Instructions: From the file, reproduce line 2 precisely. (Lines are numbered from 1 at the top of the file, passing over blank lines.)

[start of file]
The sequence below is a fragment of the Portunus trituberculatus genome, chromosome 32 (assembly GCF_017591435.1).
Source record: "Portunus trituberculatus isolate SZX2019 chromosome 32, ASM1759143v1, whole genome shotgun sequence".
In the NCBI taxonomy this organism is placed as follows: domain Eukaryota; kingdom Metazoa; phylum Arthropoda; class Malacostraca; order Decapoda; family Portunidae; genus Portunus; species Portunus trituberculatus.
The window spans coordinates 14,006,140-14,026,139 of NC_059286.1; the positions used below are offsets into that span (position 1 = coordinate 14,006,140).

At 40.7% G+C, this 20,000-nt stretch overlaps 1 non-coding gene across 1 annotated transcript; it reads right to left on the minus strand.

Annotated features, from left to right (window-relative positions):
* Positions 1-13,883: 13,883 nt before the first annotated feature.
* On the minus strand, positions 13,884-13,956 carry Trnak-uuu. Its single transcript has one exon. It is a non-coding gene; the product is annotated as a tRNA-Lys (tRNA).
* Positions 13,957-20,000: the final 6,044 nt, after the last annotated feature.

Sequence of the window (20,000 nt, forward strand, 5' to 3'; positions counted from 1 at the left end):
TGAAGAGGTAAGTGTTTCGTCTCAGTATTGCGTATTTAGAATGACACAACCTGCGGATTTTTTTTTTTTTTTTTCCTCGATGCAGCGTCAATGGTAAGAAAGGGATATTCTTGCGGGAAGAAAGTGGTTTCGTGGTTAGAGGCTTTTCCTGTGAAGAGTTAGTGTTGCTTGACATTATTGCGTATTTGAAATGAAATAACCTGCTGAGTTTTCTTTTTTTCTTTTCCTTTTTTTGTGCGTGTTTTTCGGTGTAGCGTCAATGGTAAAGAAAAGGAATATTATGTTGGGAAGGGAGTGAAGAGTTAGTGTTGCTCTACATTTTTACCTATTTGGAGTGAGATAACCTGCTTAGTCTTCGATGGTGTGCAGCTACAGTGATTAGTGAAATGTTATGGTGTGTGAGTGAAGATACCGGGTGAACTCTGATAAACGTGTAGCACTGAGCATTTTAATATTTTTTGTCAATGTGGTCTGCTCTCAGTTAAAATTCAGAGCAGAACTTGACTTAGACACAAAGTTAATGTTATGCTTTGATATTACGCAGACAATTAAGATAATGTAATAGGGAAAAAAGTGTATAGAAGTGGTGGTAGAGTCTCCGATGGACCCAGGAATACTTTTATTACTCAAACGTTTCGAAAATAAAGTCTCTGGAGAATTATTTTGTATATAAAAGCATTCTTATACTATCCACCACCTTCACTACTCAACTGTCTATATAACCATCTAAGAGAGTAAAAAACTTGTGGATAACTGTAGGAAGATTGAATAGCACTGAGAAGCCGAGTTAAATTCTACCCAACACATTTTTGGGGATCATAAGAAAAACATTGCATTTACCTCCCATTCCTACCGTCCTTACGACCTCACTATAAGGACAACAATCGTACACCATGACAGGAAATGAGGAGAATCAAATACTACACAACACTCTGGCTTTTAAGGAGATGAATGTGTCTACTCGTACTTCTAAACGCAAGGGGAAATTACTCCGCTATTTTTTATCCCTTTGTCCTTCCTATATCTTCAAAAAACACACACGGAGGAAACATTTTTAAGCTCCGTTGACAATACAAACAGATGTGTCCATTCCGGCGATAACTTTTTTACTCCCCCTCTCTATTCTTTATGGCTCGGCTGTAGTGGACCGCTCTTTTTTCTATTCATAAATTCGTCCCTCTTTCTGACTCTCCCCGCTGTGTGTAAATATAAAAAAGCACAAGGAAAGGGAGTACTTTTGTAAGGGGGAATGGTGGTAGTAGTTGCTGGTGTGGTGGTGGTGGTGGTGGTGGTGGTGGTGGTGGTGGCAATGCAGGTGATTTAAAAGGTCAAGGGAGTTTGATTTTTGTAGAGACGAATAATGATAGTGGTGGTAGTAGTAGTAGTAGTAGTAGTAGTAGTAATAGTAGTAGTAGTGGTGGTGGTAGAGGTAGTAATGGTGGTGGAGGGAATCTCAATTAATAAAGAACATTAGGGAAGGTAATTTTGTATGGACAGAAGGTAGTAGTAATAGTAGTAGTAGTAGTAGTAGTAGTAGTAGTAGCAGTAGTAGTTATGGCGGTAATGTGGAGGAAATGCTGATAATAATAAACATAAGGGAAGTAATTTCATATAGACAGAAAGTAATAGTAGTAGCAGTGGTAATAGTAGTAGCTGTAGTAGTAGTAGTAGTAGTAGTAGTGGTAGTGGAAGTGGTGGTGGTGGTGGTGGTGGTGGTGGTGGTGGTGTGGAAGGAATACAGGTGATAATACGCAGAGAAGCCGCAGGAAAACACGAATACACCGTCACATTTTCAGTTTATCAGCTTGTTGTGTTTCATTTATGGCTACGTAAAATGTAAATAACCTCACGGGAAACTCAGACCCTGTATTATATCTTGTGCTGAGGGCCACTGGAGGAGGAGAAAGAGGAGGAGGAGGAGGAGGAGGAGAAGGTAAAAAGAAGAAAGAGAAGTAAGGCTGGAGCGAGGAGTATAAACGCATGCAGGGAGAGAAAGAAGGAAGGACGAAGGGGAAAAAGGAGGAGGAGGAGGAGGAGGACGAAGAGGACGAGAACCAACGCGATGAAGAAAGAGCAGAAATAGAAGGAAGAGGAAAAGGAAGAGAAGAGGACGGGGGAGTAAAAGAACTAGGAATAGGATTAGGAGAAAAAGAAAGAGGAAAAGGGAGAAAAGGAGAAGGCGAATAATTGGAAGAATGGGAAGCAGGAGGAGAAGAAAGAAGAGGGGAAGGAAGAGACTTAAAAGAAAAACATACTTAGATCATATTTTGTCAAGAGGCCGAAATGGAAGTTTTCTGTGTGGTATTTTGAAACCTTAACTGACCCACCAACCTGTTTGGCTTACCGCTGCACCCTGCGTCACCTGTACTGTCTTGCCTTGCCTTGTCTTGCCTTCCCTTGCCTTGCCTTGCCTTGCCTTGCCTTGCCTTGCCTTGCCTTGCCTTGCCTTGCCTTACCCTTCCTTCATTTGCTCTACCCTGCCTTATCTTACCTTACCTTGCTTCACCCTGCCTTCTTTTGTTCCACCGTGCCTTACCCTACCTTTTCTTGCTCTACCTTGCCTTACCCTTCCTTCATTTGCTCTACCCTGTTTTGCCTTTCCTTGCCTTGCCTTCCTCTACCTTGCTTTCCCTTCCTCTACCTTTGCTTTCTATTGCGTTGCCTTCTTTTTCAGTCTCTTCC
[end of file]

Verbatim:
Source record: "Portunus trituberculatus isolate SZX2019 chromosome 32, ASM1759143v1, whole genome shotgun sequence".